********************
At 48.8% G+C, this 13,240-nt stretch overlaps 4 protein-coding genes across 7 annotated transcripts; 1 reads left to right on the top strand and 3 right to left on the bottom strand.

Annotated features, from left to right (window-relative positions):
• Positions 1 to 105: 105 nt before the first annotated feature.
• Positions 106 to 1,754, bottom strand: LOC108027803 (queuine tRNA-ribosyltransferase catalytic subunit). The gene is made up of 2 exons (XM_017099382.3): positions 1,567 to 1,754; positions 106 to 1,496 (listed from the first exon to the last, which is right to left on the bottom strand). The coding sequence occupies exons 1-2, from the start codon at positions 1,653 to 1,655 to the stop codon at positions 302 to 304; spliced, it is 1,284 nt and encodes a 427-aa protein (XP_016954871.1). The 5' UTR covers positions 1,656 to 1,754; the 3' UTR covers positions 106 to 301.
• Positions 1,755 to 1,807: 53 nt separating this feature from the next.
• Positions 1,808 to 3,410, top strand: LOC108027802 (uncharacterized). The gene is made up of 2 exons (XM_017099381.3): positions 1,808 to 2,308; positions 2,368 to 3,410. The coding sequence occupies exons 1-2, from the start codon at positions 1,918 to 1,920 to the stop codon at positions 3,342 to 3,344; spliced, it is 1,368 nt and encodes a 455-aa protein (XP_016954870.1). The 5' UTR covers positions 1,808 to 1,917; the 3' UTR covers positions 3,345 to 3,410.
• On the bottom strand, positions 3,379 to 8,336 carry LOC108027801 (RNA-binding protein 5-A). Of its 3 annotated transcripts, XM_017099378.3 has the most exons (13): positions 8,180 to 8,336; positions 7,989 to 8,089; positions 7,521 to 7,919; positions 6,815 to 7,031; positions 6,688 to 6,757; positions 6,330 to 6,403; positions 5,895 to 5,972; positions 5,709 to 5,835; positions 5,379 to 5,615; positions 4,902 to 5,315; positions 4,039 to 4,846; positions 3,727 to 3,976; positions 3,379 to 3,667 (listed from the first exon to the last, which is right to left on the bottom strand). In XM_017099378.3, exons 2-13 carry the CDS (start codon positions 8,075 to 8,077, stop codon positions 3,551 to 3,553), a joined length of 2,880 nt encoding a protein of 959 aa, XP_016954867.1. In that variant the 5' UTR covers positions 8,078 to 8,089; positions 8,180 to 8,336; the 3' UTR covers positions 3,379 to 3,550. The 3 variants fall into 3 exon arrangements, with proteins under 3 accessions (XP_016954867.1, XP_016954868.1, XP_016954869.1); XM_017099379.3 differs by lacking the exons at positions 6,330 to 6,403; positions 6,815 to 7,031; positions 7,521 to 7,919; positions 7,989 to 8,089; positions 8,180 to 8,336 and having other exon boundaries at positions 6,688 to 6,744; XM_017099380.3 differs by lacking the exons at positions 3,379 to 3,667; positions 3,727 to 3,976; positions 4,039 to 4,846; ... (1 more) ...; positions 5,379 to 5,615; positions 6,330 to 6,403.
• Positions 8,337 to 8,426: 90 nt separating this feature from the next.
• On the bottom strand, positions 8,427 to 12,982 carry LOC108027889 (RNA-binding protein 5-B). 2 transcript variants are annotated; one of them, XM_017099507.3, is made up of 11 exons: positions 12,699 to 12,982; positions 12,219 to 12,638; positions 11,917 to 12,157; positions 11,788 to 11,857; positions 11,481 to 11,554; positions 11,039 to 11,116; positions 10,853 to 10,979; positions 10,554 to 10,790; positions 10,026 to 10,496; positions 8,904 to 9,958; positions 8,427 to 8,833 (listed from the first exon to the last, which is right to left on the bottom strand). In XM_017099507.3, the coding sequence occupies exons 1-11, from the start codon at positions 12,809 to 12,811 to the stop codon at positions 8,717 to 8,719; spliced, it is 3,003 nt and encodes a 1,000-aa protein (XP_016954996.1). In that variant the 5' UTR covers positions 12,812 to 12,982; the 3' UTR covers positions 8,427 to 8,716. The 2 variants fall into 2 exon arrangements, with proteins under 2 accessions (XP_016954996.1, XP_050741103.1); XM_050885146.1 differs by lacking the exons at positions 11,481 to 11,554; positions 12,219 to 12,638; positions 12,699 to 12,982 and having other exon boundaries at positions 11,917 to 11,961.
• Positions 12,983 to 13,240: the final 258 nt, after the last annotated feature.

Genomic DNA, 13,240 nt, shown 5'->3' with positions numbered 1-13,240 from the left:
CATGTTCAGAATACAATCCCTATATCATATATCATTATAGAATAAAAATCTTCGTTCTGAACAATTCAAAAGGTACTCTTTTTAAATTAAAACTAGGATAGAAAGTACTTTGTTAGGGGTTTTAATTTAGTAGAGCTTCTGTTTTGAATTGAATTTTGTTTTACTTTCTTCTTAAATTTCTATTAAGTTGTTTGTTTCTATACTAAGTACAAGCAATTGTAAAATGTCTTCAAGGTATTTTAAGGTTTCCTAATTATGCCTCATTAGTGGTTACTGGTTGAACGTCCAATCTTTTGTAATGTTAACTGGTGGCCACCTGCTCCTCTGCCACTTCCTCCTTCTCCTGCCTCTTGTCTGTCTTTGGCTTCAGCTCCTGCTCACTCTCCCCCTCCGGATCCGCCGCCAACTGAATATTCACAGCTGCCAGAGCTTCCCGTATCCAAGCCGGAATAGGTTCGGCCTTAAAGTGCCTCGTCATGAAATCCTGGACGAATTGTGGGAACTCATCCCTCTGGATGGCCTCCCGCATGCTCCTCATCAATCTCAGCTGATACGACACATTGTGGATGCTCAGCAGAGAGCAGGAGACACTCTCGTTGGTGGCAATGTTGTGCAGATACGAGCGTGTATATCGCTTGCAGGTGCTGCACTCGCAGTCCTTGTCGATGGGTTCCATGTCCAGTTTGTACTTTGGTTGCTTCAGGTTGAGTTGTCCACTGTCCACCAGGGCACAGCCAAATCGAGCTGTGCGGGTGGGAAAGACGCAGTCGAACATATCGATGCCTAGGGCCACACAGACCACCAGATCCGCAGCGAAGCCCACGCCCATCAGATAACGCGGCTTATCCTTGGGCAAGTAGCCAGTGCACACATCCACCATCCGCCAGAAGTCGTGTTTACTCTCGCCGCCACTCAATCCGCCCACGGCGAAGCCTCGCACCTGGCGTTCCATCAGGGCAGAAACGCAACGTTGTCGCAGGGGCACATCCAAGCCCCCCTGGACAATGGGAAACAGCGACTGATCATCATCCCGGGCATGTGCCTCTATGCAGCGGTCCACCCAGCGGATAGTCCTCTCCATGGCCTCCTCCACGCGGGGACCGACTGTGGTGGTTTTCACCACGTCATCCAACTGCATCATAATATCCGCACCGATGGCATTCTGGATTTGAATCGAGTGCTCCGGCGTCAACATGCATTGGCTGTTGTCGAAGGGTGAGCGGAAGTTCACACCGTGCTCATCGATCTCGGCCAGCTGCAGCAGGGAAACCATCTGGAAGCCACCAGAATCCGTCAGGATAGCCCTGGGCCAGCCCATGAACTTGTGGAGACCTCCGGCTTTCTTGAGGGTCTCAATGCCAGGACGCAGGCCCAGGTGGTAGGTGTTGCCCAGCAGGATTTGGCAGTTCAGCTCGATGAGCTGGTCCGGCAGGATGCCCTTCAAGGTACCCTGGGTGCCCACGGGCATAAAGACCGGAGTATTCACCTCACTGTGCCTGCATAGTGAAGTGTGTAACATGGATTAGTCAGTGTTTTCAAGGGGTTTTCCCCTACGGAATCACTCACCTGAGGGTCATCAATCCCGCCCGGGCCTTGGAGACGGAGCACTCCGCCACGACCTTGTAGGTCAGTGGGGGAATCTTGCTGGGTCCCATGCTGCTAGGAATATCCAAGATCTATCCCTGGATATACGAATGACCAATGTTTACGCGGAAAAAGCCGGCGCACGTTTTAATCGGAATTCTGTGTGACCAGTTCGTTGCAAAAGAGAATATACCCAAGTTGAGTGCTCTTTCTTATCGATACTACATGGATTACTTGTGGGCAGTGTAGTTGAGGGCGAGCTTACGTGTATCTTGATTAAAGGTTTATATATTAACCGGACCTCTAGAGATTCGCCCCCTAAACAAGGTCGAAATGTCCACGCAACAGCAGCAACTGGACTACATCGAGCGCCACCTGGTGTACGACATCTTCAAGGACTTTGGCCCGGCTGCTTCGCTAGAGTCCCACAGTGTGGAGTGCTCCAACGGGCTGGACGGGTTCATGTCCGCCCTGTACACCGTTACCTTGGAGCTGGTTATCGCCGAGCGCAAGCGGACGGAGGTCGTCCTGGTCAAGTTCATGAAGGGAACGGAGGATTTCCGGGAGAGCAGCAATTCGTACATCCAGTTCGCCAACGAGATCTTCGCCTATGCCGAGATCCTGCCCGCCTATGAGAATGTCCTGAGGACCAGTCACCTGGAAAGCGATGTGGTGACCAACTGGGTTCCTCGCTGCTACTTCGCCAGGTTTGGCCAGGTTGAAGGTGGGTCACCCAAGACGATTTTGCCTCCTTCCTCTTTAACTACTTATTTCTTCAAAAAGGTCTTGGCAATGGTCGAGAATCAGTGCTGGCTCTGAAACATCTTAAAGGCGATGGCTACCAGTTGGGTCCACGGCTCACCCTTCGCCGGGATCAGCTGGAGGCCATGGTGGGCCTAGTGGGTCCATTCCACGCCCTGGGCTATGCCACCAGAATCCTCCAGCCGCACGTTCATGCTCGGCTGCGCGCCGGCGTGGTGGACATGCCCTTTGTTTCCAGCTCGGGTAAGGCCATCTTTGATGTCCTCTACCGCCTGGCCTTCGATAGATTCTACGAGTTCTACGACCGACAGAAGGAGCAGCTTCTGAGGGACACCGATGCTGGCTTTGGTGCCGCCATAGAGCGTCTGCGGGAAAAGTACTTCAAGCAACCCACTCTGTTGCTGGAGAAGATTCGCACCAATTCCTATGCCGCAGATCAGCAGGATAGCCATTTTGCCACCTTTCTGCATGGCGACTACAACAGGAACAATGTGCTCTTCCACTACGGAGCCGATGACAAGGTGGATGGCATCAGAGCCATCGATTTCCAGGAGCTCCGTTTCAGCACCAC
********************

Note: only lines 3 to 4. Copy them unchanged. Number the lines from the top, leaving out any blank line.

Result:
• Positions 1 to 105: 105 nt before the first annotated feature.
• Positions 106 to 1,754, bottom strand: LOC108027803 (queuine tRNA-ribosyltransferase catalytic subunit). The gene is made up of 2 exons (XM_017099382.3): positions 1,567 to 1,754; positions 106 to 1,496 (listed from the first exon to the last, which is right to left on the bottom strand). The coding sequence occupies exons 1-2, from the start codon at positions 1,653 to 1,655 to the stop codon at positions 302 to 304; spliced, it is 1,284 nt and encodes a 427-aa protein (XP_016954871.1). The 5' UTR covers positions 1,656 to 1,754; the 3' UTR covers positions 106 to 301.